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Technology Yields More Sustainable Construction Outcomes

by: Scott Crozier, Vice President, Trimble Civil Construction Field Systems
A Trimble field study shows that horizontal steering control on a soil compactor can provide carbon savings of up to 35 percent.
A Trimble field study shows that horizontal steering control on a soil compactor can provide carbon savings of up to 35 percent.
Constructible Tekla Structures models help Clark Pacific create machine-ready designs for lighter panels, ultimately reducing transportation and material carbon. (Photo courtesy of Clark Pacific)
Constructible Tekla Structures models help Clark Pacific create machine-ready designs for lighter panels, ultimately reducing transportation and material carbon. (Photo courtesy of Clark Pacific)
The demand for more sustainable construction methods is one of the most pressing issues facing the industry. Deloitte’s 2024 Engineering and Construction Industry Outlook noted that engineering and construction companies face a multidimensional challenge on this front as they adapt to evolving market trends, environmental regulations, and customer demands for greener buildings, while also preventing construction costs from accelerating too rapidly.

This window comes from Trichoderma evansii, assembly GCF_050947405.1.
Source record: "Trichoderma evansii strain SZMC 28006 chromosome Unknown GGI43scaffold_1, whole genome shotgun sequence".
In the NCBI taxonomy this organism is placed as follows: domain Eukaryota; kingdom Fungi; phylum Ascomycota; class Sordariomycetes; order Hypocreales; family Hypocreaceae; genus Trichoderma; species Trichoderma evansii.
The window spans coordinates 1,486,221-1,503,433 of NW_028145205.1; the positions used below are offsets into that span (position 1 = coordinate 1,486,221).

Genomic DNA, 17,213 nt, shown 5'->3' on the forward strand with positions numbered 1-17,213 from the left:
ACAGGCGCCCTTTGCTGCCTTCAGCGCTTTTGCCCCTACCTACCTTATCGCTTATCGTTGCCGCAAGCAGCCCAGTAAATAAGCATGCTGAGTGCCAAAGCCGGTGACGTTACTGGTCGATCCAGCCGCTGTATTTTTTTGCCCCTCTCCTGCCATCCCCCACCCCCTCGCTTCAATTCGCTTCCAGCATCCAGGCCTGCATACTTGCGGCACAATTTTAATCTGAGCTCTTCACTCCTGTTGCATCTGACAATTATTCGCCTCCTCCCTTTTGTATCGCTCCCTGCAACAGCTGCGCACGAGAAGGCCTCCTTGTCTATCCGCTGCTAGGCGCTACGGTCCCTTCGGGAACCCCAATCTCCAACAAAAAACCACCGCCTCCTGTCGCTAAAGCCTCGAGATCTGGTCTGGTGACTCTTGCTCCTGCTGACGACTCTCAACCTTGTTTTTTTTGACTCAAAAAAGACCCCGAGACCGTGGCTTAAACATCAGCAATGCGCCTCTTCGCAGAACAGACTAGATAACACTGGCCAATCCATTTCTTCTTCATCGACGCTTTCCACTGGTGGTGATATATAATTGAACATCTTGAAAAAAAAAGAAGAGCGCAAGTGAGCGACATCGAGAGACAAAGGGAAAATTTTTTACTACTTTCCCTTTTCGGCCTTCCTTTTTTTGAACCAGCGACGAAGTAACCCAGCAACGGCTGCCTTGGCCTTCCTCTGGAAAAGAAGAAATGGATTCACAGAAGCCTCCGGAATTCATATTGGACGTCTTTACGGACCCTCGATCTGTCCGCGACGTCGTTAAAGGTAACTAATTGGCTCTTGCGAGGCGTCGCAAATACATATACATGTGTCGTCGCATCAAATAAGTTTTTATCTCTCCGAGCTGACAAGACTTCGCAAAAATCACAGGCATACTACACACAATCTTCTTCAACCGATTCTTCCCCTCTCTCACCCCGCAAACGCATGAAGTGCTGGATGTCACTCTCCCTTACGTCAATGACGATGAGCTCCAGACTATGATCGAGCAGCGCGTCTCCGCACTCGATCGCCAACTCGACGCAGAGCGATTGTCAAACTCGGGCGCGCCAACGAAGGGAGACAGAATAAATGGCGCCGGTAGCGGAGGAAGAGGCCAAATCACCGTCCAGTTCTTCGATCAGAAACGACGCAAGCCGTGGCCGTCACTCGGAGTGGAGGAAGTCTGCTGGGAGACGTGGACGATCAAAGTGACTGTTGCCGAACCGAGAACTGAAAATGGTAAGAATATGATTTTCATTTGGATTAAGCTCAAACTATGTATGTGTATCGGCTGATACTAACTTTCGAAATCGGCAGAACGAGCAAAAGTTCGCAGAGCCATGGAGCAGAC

In many cases, an organization’s sustainability commitment will directly influence future profitability, given emerging policy and programmatic shifts. For instance, the Federal Buy Clean Initiative and the U.S. General Services Administration’s Inflation Reduction Act Low Embodied Carbon Materials program prioritizes the procurement of lower-carbon construction materials like asphalt, concrete, and steel on federally funded projects. Under the Federal Supplier Climate Risks and Resilience Rule, contractors receiving more than $50 million in annual contracts would be required to publicly disclose emissions details, risks, and reduction targets. Another order states that new projects larger than 25,000 square feet must be designed, constructed, and operated to be net-zero emissions by 2030.

While many of these programs are focused on mega projects and programs, similar requirements will undoubtedly trickle down to the rest of the industry in 2024 and beyond.